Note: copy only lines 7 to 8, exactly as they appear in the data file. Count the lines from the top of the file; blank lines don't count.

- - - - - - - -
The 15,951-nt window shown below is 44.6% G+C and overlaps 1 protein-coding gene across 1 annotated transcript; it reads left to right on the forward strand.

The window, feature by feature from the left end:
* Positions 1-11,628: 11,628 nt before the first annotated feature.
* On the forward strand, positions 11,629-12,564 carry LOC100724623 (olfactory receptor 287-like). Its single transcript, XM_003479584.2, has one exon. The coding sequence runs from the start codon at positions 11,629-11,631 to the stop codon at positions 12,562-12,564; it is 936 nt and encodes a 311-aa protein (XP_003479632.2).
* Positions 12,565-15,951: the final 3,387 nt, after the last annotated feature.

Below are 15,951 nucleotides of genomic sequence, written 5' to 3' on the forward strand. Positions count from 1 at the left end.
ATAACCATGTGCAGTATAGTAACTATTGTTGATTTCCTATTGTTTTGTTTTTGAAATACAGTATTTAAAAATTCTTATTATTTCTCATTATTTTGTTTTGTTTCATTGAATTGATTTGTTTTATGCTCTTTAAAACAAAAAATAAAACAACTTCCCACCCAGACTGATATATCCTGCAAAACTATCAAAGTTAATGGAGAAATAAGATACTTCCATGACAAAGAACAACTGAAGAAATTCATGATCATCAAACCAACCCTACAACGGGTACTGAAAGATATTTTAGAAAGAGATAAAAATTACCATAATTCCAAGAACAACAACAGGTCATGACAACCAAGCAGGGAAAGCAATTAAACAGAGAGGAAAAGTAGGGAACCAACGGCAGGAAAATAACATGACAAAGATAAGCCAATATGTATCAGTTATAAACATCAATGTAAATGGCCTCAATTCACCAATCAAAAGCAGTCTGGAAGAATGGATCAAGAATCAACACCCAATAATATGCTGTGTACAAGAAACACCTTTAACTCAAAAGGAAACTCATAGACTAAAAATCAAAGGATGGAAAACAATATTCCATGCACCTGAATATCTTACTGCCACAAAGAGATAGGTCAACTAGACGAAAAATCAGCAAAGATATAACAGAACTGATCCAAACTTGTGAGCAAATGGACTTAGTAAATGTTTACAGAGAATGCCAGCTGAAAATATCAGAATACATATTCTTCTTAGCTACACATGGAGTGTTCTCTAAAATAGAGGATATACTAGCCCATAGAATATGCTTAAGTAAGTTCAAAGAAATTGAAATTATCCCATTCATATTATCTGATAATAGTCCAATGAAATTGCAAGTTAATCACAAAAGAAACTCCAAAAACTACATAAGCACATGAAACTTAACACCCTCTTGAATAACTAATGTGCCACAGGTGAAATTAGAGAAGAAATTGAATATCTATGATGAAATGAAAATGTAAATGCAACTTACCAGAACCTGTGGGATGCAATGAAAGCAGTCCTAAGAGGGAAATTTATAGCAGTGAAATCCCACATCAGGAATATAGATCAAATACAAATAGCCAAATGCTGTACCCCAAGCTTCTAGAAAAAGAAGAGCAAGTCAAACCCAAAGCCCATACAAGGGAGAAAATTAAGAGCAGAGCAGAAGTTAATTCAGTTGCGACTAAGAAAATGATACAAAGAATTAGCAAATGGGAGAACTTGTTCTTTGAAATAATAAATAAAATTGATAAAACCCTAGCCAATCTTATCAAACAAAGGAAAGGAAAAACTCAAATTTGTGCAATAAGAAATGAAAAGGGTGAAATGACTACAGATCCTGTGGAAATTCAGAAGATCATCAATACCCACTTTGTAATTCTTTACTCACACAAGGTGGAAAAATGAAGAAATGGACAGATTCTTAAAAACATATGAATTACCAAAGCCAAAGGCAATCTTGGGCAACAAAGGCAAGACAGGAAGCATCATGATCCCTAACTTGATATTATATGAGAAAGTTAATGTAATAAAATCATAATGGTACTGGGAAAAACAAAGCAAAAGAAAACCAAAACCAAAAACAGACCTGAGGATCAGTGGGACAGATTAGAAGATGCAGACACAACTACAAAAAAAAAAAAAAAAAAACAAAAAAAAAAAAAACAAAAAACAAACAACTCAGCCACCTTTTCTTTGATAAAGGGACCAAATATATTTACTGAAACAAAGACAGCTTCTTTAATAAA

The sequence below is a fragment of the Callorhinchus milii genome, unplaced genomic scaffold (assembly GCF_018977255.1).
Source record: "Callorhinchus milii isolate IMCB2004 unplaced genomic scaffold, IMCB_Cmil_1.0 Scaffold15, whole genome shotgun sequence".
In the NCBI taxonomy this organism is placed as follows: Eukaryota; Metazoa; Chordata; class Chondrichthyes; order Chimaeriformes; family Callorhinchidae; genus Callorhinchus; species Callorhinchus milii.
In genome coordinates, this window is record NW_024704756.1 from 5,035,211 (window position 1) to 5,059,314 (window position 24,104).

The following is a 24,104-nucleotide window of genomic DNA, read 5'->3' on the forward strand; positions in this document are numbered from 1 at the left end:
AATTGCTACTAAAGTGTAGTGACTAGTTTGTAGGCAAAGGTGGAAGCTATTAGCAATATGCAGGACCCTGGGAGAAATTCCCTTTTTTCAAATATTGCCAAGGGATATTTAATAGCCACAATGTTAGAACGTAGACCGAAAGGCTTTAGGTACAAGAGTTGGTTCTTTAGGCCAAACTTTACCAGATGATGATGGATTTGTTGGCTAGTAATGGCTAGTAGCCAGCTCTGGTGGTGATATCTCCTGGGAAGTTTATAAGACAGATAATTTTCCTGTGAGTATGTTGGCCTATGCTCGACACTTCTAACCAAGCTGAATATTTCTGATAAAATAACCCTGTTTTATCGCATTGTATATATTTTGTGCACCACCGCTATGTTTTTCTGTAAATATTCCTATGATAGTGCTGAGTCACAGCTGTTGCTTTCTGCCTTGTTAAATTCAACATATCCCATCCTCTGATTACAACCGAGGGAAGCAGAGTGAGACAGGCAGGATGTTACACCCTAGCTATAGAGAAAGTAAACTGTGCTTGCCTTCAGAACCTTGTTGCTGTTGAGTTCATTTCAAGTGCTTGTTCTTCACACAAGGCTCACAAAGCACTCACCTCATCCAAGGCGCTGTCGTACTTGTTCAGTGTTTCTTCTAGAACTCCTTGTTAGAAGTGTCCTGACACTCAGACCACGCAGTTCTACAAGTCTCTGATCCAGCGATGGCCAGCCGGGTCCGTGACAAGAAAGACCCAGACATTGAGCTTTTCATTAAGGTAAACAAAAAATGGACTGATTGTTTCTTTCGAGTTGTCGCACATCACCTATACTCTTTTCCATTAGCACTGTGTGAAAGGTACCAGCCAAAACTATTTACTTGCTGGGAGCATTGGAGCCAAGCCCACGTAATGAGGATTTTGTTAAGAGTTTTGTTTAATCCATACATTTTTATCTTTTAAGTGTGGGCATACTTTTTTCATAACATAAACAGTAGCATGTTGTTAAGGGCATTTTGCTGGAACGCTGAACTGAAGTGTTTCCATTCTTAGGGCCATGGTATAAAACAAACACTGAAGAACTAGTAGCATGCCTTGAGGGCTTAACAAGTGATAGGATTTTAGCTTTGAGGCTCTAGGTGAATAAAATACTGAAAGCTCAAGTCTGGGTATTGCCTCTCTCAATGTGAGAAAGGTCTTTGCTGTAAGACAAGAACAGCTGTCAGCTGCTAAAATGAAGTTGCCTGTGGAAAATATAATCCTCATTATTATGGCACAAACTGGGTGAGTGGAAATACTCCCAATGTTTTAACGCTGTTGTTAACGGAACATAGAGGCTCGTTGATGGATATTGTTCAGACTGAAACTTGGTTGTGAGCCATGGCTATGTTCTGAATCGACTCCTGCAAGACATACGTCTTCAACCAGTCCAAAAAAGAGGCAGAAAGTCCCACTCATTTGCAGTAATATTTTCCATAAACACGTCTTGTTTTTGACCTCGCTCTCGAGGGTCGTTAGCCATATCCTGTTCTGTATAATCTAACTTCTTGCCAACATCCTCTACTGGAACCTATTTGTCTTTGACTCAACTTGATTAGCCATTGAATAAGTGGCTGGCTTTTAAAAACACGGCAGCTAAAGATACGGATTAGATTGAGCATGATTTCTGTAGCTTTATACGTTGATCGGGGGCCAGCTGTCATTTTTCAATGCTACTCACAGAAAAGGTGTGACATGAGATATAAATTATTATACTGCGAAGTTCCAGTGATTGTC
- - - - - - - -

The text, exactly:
ATAACCATGTGCAGTATAGTAACTATTGTTGATTTCCTATTGTTTTGTTTTTGAAATACAGTATTTAAAAATTCTTATTATTTCTCATTATTTTGTTTTGTTTCATTGAATTGATTTGTTTTATGCTCTTTAAAACAAAAAATAAAACAACTTCCCACCCAGACTGATATATCCTGCAAAACTATCAAAGTTAATGGAGAAATAAGATACTTCCATGACAAAGAACAACTGAAGAAATTCATGATCATCAAACCAACCCTACAACGGGTACTGAAAGATATTTTAGAAAGAGATAAAAATTACCATAATTCCAAGAACAACAACAGGTCATGACAACCAAGCAGGGAAAGCAATTAAACAGAGAGGAAAAGTAGGGAACCAACGGCAGGAAAATAACATGACAAAGATAAGCCAATATGTATCAGTTATAAACATCAATGTAAATGGCCTCAATTCACCAATCAAAAGCAGTCTGGAAGAATGGATCAAGAATCAACACCCAATAATATGCTGTGTACAAGAAACACCTTTAACTCAAAAGGAAACTCATAGACTAAAAATCAAAGGATGGAAAACAATATTCCATGCACCTGAATATCTTACTGCCACAAAGAGATAGGTCAACTAGACGAAAAATCAGCAAAGATATAACAGAACTGATCCAAACTTGTGAGCAAATGGACTTAGTAAATGTTTACAGAGAATGCCAGCTGAAAATATCAGAATACATATTCTTCTTAGCTACACATGGAGTGTTCTCTAAAATAGAGGATATACTAGCCCATAGAATATGCTTAAGTAAGTTCAAAGAAATTGAAATTATCCCATTCATATTATCTGATAATAGTCCAATGAAATTGCAAGTTAATCACAAAAGAAACTCCAAAAACTACATAAGCACATGAAACTTAACACCCTCTTGAATAACTAATGTGCCACAGGTGAAATTAGAGAAGAAATTGAATATCTATGATGAAATGAAAATGTAAATGCAACTTACCAGAACCTGTGGGATGCAATGAAAGCAGTCCTAAGAGGGAAATTTATAGCAGTGAAATCCCACATCAGGAATATAGATCAAATACAAATAGCCAAATGCTGTACCCCAAGCTTCTAGAAAAAGAAGAGCAAGTCAAACCCAAAGCCCATACAAGGGAGAAAATTAAGAGCAGAGCAGAAGTTAATTCAGTTGCGACTAAGAAAATGATACAAAGAATTAGCAAATGGGAGAACTTGTTCTTTGAAATAATAAATAAAATTGATAAAACCCTAGCCAATCTTATCAAACAAAGGAAAGGAAAAACTCAAATTTGTGCAATAAGAAATGAAAAGGGTGAAATGACTACAGATCCTGTGGAAATTCAGAAGATCATCAATACCCACTTTGTAATTCTTTACTCACACAAGGTGGAAAAATGAAGAAATGGACAGATTCTTAAAAACATATGAATTACCAAAGCCAAAGGCAATCTTGGGCAACAAAGGCAAGACAGGAAGCATCATGATCCCTAACTTGATATTATATGAGAAAGTTAATGTAATAAAATCATAATGGTACTGGGAAAAACAAAGCAAAAGAAAACCAAAACCAAAAACAGACCTGAGGATCAGTGGGACAGATTAGAAGATGCAGACACAACTACAAAAAAAAAAAAAAAAAAACAAAAAAAAAAAAAACAAAAAACAAACAACTCAGCCACCTTTTCTTTGATAAAGGGACCAAATATATTTACTGAAACAAAGACAGCTTCTTTAATAAA

The sequence below is a fragment of the Callorhinchus milii genome, unplaced genomic scaffold (assembly GCF_018977255.1).